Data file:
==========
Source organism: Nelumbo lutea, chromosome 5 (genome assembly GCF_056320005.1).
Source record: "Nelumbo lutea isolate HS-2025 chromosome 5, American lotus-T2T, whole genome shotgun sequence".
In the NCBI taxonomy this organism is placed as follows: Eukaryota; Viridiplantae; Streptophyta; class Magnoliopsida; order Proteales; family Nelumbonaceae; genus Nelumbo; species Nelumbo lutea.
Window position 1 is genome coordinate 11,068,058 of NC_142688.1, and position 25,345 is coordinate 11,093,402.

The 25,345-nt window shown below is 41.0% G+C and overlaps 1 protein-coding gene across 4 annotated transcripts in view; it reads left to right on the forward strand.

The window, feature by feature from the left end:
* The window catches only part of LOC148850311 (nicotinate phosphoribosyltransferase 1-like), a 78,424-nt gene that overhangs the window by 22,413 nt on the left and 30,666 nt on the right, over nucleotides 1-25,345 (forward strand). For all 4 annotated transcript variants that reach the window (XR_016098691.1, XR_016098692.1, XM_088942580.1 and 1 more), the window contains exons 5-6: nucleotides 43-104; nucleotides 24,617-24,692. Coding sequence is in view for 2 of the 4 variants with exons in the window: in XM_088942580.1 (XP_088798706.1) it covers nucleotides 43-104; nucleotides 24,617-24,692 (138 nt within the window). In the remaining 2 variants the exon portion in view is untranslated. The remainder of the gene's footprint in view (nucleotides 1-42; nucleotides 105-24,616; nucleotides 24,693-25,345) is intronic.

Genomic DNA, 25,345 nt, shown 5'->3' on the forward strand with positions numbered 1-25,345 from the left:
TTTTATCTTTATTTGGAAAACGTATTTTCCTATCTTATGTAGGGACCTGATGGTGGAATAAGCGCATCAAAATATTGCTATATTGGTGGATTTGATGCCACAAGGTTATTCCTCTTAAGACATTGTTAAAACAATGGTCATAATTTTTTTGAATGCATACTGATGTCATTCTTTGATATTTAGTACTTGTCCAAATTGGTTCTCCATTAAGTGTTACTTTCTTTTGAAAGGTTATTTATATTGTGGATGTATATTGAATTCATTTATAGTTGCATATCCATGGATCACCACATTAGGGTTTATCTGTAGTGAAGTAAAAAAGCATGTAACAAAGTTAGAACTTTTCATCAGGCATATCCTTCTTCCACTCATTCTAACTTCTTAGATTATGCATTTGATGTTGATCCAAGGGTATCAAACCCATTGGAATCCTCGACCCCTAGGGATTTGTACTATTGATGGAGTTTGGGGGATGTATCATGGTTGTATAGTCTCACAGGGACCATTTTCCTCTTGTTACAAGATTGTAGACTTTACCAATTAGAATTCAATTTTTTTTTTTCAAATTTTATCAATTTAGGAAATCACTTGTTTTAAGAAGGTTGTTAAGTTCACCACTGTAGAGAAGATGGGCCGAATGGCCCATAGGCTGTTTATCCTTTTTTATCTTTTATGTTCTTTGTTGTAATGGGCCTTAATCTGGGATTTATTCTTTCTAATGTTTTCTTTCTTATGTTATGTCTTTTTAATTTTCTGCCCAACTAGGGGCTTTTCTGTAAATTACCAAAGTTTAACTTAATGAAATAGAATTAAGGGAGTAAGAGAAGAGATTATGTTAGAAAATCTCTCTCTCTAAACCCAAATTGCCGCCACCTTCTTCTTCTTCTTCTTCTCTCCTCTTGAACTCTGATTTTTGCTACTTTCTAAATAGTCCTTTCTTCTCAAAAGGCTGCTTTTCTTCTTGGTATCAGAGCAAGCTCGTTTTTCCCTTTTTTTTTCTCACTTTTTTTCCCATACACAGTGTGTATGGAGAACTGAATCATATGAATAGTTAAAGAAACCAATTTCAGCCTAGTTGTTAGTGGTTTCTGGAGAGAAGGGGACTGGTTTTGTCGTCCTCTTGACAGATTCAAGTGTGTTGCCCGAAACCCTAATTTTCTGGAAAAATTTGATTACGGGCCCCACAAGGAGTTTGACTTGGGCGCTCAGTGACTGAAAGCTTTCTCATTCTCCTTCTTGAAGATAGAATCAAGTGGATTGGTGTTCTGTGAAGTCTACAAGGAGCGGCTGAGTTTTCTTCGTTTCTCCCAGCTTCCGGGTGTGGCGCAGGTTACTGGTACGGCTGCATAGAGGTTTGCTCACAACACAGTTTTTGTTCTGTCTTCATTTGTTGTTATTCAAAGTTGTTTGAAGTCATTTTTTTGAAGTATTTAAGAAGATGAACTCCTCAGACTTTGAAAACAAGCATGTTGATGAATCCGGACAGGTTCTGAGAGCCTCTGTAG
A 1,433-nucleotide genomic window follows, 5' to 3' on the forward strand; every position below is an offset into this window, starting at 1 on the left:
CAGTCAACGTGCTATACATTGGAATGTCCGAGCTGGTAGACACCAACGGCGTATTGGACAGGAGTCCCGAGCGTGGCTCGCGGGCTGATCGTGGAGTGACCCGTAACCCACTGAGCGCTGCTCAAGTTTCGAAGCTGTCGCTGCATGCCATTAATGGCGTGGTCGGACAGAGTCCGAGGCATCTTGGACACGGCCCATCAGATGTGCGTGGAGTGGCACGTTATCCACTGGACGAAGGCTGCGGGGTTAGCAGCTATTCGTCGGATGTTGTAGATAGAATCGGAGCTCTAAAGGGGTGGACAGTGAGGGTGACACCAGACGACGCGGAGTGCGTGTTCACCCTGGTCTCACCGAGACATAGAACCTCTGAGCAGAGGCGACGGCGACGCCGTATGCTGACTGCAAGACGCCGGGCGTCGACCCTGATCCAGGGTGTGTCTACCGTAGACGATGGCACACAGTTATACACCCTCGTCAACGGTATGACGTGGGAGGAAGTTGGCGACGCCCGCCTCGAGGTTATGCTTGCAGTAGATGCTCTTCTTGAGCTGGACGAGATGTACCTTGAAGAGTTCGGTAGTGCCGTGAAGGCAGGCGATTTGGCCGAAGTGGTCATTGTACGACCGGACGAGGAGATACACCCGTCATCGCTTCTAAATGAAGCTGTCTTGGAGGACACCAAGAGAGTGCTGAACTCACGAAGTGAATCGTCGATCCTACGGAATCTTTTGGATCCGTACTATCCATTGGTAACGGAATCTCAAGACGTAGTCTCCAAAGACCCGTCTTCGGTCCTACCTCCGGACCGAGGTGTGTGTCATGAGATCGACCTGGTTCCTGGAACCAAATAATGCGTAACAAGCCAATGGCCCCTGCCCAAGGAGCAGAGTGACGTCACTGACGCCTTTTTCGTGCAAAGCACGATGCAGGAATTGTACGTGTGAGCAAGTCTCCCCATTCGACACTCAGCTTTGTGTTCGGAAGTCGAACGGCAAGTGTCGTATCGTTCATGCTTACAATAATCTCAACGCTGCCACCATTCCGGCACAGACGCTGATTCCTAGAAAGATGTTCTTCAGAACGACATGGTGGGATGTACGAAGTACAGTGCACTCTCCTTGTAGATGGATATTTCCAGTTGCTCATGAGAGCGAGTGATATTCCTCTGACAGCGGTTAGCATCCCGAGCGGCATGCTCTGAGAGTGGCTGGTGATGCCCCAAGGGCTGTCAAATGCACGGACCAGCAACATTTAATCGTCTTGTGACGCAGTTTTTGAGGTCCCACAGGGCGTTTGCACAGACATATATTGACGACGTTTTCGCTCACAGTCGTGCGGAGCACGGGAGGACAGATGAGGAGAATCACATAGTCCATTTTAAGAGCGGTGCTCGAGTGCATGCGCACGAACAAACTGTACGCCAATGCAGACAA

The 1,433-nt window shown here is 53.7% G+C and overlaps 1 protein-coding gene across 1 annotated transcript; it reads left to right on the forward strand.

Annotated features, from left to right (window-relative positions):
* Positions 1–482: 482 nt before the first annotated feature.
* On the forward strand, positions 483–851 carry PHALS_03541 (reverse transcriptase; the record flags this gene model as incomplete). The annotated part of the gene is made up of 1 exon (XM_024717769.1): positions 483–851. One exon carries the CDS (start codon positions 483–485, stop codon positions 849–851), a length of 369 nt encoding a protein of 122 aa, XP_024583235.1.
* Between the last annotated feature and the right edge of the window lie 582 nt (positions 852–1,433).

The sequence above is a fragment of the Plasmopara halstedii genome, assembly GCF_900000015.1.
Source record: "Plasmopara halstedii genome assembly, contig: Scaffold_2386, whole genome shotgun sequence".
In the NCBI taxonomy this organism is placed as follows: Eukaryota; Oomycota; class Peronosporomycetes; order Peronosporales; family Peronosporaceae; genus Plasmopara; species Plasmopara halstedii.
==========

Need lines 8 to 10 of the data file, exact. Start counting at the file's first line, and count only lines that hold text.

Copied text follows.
Genomic DNA, 25,345 nt, shown 5'->3' on the forward strand with positions numbered 1-25,345 from the left:
TTTTATCTTTATTTGGAAAACGTATTTTCCTATCTTATGTAGGGACCTGATGGTGGAATAAGCGCATCAAAATATTGCTATATTGGTGGATTTGATGCCACAAGGTTATTCCTCTTAAGACATTGTTAAAACAATGGTCATAATTTTTTTGAATGCATACTGATGTCATTCTTTGATATTTAGTACTTGTCCAAATTGGTTCTCCATTAAGTGTTACTTTCTTTTGAAAGGTTATTTATATTGTGGATGTATATTGAATTCATTTATAGTTGCATATCCATGGATCACCACATTAGGGTTTATCTGTAGTGAAGTAAAAAAGCATGTAACAAAGTTAGAACTTTTCATCAGGCATATCCTTCTTCCACTCATTCTAACTTCTTAGATTATGCATTTGATGTTGATCCAAGGGTATCAAACCCATTGGAATCCTCGACCCCTAGGGATTTGTACTATTGATGGAGTTTGGGGGATGTATCATGGTTGTATAGTCTCACAGGGACCATTTTCCTCTTGTTACAAGATTGTAGACTTTACCAATTAGAATTCAATTTTTTTTTTTCAAATTTTATCAATTTAGGAAATCACTTGTTTTAAGAAGGTTGTTAAGTTCACCACTGTAGAGAAGATGGGCCGAATGGCCCATAGGCTGTTTATCCTTTTTTATCTTTTATGTTCTTTGTTGTAATGGGCCTTAATCTGGGATTTATTCTTTCTAATGTTTTCTTTCTTATGTTATGTCTTTTTAATTTTCTGCCCAACTAGGGGCTTTTCTGTAAATTACCAAAGTTTAACTTAATGAAATAGAATTAAGGGAGTAAGAGAAGAGATTATGTTAGAAAATCTCTCTCTCTAAACCCAAATTGCCGCCACCTTCTTCTTCTTCTTCTTCTCTCCTCTTGAACTCTGATTTTTGCTACTTTCTAAATAGTCCTTTCTTCTCAAAAGGCTGCTTTTCTTCTTGGTATCAGAGCAAGCTCGTTTTTCCCTTTTTTTTTCTCACTTTTTTTCCCATACACAGTGTGTATGGAGAACTGAATCATATGAATAGTTAAAGAAACCAATTTCAGCCTAGTTGTTAGTGGTTTCTGGAGAGAAGGGGACTGGTTTTGTCGTCCTCTTGACAGATTCAAGTGTGTTGCCCGAAACCCTAATTTTCTGGAAAAATTTGATTACGGGCCCCACAAGGAGTTTGACTTGGGCGCTCAGTGACTGAAAGCTTTCTCATTCTCCTTCTTGAAGATAGAATCAAGTGGATTGGTGTTCTGTGAAGTCTACAAGGAGCGGCTGAGTTTTCTTCGTTTCTCCCAGCTTCCGGGTGTGGCGCAGGTTACTGGTACGGCTGCATAGAGGTTTGCTCACAACACAGTTTTTGTTCTGTCTTCATTTGTTGTTATTCAAAGTTGTTTGAAGTCATTTTTTTGAAGTATTTAAGAAGATGAACTCCTCAGACTTTGAAAACAAGCATGTTGATGAATCCGGACAGGTTCTGAGAGCCTCTGTAG
A 1,433-nucleotide genomic window follows, 5' to 3' on the forward strand; every position below is an offset into this window, starting at 1 on the left: